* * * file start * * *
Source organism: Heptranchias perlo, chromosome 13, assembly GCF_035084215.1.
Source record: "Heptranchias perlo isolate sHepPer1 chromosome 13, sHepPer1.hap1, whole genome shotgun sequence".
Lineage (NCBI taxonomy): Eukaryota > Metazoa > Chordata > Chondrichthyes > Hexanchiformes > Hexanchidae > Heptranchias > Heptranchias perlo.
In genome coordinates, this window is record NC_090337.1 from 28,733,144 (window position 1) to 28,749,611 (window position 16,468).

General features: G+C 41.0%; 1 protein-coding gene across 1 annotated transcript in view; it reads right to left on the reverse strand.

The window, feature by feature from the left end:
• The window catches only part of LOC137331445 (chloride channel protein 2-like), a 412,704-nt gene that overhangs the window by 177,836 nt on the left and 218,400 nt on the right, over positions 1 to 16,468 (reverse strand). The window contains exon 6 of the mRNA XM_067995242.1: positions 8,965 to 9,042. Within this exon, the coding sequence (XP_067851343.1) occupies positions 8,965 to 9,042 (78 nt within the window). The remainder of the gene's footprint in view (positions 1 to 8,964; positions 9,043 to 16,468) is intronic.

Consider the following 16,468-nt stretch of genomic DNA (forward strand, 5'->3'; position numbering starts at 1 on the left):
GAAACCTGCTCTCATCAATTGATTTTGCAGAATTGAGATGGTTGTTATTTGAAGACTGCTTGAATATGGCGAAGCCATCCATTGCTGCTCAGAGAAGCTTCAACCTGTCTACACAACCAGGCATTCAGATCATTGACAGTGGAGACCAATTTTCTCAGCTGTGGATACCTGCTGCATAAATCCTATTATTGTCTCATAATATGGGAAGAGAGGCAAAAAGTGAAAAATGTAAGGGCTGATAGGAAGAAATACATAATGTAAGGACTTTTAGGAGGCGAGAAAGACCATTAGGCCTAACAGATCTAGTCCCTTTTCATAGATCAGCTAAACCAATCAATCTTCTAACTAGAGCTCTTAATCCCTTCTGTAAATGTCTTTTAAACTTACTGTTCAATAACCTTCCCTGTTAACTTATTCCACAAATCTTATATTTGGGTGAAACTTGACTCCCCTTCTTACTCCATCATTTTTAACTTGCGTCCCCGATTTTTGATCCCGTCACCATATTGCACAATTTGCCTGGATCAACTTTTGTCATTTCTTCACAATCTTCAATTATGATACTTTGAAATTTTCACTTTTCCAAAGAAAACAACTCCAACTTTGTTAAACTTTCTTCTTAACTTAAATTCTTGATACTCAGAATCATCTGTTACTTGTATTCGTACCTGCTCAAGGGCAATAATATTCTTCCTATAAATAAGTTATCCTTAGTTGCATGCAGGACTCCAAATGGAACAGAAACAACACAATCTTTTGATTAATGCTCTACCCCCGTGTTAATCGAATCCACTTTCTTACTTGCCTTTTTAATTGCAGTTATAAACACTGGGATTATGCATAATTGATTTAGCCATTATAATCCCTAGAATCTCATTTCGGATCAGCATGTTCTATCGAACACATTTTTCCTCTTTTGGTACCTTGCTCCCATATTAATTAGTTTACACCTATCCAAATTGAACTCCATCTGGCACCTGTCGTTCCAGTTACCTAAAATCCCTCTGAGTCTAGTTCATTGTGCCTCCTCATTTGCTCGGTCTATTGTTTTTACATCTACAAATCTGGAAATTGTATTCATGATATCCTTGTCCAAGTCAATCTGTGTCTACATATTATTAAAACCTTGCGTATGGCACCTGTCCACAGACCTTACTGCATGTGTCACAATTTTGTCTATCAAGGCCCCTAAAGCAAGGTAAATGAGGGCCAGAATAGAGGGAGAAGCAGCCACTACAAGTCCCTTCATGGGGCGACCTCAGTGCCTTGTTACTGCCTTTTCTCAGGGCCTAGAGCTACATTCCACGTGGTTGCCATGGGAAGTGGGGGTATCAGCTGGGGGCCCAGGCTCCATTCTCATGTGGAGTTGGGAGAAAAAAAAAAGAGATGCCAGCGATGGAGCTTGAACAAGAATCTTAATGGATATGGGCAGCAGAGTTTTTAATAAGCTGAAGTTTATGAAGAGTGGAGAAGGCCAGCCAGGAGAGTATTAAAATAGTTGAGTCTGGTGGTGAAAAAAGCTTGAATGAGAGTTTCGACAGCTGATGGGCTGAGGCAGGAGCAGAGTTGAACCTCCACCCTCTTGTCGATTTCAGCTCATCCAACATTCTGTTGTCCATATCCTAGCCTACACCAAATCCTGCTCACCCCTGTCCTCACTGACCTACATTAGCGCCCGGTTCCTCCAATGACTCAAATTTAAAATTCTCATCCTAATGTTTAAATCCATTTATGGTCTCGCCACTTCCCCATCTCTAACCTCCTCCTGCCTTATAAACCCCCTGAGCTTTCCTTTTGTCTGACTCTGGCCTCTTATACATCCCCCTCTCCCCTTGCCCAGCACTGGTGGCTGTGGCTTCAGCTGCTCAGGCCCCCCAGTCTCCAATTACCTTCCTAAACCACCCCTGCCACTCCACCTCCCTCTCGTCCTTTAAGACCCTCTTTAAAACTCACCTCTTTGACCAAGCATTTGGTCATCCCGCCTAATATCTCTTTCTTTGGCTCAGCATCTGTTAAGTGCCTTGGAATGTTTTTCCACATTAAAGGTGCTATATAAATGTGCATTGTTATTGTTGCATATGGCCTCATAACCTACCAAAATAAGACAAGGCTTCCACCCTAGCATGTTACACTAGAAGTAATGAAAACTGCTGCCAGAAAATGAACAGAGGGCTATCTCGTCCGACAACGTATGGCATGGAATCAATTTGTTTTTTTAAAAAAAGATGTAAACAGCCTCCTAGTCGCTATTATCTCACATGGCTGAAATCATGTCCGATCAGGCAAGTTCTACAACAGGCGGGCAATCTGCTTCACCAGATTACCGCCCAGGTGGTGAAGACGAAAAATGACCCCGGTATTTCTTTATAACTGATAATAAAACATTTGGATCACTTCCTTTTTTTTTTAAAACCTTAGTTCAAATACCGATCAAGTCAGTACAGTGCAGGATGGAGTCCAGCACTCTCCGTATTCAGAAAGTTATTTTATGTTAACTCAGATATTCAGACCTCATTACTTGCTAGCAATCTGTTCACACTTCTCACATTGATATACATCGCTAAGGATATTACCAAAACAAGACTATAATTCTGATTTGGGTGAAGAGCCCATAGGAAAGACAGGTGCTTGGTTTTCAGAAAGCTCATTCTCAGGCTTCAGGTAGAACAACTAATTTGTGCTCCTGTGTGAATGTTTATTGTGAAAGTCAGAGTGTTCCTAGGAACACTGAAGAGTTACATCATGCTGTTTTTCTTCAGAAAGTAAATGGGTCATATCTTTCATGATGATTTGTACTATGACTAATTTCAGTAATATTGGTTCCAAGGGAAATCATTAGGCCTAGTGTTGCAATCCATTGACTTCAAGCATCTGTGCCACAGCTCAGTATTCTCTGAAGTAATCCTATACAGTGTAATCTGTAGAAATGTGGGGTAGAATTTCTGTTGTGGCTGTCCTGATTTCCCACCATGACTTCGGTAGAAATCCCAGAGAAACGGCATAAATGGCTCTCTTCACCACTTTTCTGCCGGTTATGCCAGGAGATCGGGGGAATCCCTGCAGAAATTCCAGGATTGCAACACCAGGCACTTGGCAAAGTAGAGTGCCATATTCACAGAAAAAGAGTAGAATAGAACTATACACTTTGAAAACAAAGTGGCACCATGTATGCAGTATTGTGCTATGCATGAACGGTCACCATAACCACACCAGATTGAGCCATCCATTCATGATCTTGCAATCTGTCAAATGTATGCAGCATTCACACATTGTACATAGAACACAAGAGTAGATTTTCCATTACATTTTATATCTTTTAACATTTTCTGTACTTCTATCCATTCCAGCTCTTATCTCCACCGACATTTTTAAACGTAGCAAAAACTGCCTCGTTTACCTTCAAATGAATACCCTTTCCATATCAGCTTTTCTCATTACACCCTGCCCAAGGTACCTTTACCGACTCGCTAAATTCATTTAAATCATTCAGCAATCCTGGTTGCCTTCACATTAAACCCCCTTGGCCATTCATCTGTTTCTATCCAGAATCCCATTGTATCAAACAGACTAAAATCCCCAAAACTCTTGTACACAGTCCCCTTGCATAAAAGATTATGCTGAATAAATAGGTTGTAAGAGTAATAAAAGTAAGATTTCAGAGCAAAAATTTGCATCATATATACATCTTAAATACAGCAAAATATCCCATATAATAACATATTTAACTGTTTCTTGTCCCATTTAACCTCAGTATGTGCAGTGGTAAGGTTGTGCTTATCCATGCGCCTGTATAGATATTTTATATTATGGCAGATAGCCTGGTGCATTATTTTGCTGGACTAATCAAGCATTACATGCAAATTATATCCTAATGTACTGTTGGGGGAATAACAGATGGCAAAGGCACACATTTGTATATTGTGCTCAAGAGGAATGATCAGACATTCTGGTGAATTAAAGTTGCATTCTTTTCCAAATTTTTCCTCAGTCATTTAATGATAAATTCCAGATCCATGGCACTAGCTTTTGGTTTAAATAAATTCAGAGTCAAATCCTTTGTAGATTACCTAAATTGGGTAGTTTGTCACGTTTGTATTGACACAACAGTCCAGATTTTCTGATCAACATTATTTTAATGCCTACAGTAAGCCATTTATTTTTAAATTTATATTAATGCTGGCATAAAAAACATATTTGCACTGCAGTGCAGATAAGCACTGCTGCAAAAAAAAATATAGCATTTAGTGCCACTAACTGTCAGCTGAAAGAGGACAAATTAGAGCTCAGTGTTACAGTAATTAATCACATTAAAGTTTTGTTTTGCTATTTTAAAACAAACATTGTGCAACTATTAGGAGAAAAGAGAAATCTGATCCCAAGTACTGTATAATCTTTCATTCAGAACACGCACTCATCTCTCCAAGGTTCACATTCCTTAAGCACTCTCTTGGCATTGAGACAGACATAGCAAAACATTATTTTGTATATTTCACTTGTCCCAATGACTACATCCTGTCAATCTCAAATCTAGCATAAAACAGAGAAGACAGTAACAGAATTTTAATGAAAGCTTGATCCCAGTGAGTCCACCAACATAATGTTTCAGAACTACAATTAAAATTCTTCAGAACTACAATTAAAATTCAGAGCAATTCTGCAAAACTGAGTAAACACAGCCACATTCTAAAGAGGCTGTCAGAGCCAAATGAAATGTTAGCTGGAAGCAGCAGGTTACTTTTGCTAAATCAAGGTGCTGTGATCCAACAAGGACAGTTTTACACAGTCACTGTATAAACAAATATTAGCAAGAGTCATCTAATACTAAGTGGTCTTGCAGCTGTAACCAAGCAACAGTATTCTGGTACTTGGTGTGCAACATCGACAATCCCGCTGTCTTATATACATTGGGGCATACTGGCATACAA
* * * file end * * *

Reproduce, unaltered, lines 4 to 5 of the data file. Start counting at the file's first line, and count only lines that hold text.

In genome coordinates, this window is record NC_090337.1 from 28,733,144 (window position 1) to 28,749,611 (window position 16,468).

General features: G+C 41.0%; 1 protein-coding gene across 1 annotated transcript in view; it reads right to left on the reverse strand.